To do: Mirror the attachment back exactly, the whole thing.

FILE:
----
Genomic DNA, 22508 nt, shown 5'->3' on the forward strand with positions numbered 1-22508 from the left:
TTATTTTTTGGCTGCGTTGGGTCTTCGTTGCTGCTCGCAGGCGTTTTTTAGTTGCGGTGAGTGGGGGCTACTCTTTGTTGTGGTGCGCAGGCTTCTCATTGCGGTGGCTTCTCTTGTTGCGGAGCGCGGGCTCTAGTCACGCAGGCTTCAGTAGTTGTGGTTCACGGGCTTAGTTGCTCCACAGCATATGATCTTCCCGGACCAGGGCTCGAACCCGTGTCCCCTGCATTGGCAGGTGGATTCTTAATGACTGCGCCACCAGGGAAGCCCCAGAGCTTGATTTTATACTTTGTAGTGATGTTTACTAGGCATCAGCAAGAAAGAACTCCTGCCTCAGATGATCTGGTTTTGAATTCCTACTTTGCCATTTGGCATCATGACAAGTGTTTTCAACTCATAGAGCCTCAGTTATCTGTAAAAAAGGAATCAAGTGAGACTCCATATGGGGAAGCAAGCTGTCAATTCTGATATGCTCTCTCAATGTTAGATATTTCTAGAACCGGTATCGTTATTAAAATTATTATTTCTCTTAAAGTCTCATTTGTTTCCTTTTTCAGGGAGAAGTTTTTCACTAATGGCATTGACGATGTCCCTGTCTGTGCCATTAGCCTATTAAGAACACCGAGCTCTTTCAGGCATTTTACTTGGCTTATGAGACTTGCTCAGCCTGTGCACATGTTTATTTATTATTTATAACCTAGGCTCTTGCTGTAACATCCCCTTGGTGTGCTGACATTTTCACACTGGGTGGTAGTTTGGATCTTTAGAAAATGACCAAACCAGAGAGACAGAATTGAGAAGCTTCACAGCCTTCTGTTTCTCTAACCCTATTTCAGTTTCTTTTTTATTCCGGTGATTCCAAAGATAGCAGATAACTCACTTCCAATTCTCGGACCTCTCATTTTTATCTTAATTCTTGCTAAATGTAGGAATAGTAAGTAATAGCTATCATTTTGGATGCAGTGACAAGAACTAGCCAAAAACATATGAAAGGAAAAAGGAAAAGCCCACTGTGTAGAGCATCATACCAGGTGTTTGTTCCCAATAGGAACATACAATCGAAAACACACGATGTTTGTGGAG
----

Genomic DNA, 22508 nt, shown 5'->3' on the forward strand with positions numbered 1-22508 from the left:
TTATTTTTTGGCTGCGTTGGGTCTTCGTTGCTGCTCGCAGGCGTTTTTTAGTTGCGGTGAGTGGGGGCTACTCTTTGTTGTGGTGCGCAGGCTTCTCATTGCGGTGGCTTCTCTTGTTGCGGAGCGCGGGCTCTAGTCACGCAGGCTTCAGTAGTTGTGGTTCACGGGCTTAGTTGCTCCACAGCATATGATCTTCCCGGACCAGGGCTCGAACCCGTGTCCCCTGCATTGGCAGGTGGATTCTTAATGACTGCGCCACCAGGGAAGCCCCAGAGCTTGATTTTATACTTTGTAGTGATGTTTACTAGGCATCAGCAAGAAAGAACTCCTGCCTCAGATGATCTGGTTTTGAATTCCTACTTTGCCATTTGGCATCATGACAAGTGTTTTCAACTCATAGAGCCTCAGTTATCTGTAAAAAAGGAATCAAGTGAGACTCCATATGGGGAAGCAAGCTGTCAATTCTGATATGCTCTCTCAATGTTAGATATTTCTAGAACCGGTATCGTTATTAAAATTATTATTTCTCTTAAAGTCTCATTTGTTTCCTTTTTCAGGGAGAAGTTTTTCACTAATGGCATTGACGATGTCCCTGTCTGTGCCATTAGCCTATTAAGAACACCGAGCTCTTTCAGGCATTTTACTTGGCTTATGAGACTTGCTCAGCCTGTGCACATGTTTATTTATTATTTATAACCTAGGCTCTTGCTGTAACATCCCCTTGGTGTGCTGACATTTTCACACTGGGTGGTAGTTTGGATCTTTAGAAAATGACCAAACCAGAGAGACAGAATTGAGAAGCTTCACAGCCTTCTGTTTCTCTAACCCTATTTCAGTTTCTTTTTTATTCCGGTGATTCCAAAGATAGCAGATAACTCACTTCCAATTCTCGGACCTCTCATTTTTATCTTAATTCTTGCTAAATGTAGGAATAGTAAGTAATAGCTATCATTTTGGATGCAGTGACAAGAACTAGCCAAAAACATATGAAAGGAAAAAGGAAAAGCCCACTGTGTAGAGCATCATACCAGGTGTTTGTTCCCAATAGGAACATACAATCGAAAACACACGATGTTTGTGGAG